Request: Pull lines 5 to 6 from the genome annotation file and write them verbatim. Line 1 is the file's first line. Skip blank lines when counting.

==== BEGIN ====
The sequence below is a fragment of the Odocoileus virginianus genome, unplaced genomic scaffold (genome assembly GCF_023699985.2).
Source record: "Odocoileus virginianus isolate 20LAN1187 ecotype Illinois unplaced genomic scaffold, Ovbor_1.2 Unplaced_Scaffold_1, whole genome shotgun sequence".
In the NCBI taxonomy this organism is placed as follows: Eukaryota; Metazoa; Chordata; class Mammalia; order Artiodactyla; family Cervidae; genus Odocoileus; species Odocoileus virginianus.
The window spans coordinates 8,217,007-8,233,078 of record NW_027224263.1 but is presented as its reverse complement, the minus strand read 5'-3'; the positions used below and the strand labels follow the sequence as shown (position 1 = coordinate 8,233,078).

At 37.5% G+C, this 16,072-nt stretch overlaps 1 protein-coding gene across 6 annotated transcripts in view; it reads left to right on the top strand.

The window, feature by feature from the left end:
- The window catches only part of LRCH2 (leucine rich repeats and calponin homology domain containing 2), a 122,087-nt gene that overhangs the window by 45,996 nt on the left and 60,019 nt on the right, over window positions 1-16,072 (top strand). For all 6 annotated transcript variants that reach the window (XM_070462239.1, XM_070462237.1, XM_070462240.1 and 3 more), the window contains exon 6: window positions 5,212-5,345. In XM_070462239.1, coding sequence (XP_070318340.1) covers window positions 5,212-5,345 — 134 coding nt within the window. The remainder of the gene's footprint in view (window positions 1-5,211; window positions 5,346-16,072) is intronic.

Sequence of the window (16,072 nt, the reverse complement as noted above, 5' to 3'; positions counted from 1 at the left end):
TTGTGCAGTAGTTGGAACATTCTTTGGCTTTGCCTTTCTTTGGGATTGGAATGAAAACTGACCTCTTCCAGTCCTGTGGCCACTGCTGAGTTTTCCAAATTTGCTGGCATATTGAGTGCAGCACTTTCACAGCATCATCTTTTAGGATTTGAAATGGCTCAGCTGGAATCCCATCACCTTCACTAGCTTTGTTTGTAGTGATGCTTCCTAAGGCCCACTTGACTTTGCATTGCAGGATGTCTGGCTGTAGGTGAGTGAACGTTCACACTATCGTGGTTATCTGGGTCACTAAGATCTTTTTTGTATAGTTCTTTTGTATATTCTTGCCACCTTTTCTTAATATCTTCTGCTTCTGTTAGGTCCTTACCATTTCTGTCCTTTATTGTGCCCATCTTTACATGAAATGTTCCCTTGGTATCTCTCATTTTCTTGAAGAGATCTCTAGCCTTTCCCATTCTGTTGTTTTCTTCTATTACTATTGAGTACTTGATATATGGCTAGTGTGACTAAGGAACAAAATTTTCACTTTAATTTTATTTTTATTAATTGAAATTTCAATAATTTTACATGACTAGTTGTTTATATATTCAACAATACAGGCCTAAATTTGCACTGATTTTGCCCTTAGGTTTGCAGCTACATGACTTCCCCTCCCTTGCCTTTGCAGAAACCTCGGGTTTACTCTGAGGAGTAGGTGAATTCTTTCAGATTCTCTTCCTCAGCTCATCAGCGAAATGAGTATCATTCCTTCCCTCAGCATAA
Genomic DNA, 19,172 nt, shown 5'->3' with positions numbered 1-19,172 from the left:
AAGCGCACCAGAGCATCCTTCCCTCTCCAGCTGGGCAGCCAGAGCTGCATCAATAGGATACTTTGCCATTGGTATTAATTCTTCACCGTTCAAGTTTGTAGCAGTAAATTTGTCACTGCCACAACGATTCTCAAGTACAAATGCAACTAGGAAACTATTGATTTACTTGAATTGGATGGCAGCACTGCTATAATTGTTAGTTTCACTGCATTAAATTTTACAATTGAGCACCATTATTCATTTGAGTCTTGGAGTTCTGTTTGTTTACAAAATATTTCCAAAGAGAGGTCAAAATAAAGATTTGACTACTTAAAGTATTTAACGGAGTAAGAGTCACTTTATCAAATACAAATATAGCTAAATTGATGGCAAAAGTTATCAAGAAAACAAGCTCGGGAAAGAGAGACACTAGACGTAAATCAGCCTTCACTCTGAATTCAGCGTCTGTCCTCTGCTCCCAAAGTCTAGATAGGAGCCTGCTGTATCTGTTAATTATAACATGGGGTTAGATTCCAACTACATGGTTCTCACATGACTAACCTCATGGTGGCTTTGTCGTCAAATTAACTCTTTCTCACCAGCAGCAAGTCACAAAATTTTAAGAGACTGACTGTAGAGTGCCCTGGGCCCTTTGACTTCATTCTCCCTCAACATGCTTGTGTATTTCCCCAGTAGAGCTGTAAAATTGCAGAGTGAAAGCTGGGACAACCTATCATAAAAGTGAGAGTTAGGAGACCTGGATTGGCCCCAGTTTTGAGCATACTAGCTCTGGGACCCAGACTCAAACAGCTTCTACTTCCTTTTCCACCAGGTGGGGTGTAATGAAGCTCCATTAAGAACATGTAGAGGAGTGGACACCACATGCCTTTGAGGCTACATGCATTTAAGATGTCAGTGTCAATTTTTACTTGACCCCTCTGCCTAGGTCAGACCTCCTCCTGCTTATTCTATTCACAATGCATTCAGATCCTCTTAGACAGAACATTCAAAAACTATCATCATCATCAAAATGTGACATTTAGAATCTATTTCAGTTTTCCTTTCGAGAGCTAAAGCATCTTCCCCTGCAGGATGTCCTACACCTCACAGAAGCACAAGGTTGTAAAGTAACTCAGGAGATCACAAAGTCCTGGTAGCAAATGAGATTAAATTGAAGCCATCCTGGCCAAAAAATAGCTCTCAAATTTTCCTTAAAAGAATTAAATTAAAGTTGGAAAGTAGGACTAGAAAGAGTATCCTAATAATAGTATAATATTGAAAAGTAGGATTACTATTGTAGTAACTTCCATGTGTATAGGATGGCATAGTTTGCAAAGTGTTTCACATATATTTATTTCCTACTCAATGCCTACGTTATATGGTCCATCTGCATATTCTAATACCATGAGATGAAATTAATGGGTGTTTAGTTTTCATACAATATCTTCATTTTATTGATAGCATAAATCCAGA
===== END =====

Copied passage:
At 37.5% G+C, this 16,072-nt stretch overlaps 1 protein-coding gene across 6 annotated transcripts in view; it reads left to right on the top strand.

The window, feature by feature from the left end: